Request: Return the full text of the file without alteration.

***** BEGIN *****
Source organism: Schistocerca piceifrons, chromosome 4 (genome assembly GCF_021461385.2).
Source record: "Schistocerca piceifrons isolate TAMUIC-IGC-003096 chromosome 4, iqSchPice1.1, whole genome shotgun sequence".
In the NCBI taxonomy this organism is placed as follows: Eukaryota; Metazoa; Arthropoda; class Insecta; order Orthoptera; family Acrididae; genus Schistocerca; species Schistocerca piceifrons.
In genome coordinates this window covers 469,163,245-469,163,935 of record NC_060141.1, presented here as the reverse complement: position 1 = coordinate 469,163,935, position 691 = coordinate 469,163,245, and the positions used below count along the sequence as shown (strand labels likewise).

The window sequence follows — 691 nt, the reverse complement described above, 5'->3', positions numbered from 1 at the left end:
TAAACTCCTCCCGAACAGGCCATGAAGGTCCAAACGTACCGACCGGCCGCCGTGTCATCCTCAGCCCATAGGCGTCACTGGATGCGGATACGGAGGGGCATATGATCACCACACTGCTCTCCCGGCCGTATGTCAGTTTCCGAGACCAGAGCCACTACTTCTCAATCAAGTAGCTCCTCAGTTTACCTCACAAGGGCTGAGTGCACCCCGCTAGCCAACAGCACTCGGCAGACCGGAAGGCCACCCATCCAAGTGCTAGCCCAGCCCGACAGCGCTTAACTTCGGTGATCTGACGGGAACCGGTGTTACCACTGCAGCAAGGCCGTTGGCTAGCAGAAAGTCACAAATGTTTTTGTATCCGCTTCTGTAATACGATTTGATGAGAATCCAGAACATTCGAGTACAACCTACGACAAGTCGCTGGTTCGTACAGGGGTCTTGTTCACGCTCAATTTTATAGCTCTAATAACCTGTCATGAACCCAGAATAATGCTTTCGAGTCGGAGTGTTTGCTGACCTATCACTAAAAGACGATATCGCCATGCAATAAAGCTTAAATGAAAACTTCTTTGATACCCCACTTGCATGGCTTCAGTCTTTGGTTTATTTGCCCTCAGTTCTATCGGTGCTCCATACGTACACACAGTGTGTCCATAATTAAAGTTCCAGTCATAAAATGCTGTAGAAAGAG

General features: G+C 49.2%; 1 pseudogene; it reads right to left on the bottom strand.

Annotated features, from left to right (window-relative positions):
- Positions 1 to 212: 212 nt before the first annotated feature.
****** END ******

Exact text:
Source organism: Schistocerca piceifrons, chromosome 4 (genome assembly GCF_021461385.2).
Source record: "Schistocerca piceifrons isolate TAMUIC-IGC-003096 chromosome 4, iqSchPice1.1, whole genome shotgun sequence".
In the NCBI taxonomy this organism is placed as follows: Eukaryota; Metazoa; Arthropoda; class Insecta; order Orthoptera; family Acrididae; genus Schistocerca; species Schistocerca piceifrons.
In genome coordinates this window covers 469,163,245-469,163,935 of record NC_060141.1, presented here as the reverse complement: position 1 = coordinate 469,163,935, position 691 = coordinate 469,163,245, and the positions used below count along the sequence as shown (strand labels likewise).

The window sequence follows — 691 nt, the reverse complement described above, 5'->3', positions numbered from 1 at the left end:
TAAACTCCTCCCGAACAGGCCATGAAGGTCCAAACGTACCGACCGGCCGCCGTGTCATCCTCAGCCCATAGGCGTCACTGGATGCGGATACGGAGGGGCATATGATCACCACACTGCTCTCCCGGCCGTATGTCAGTTTCCGAGACCAGAGCCACTACTTCTCAATCAAGTAGCTCCTCAGTTTACCTCACAAGGGCTGAGTGCACCCCGCTAGCCAACAGCACTCGGCAGACCGGAAGGCCACCCATCCAAGTGCTAGCCCAGCCCGACAGCGCTTAACTTCGGTGATCTGACGGGAACCGGTGTTACCACTGCAGCAAGGCCGTTGGCTAGCAGAAAGTCACAAATGTTTTTGTATCCGCTTCTGTAATACGATTTGATGAGAATCCAGAACATTCGAGTACAACCTACGACAAGTCGCTGGTTCGTACAGGGGTCTTGTTCACGCTCAATTTTATAGCTCTAATAACCTGTCATGAACCCAGAATAATGCTTTCGAGTCGGAGTGTTTGCTGACCTATCACTAAAAGACGATATCGCCATGCAATAAAGCTTAAATGAAAACTTCTTTGATACCCCACTTGCATGGCTTCAGTCTTTGGTTTATTTGCCCTCAGTTCTATCGGTGCTCCATACGTACACACAGTGTGTCCATAATTAAAGTTCCAGTCATAAAATGCTGTAGAAAGAG

General features: G+C 49.2%; 1 pseudogene; it reads right to left on the bottom strand.

Annotated features, from left to right (window-relative positions):
- Positions 1 to 212: 212 nt before the first annotated feature.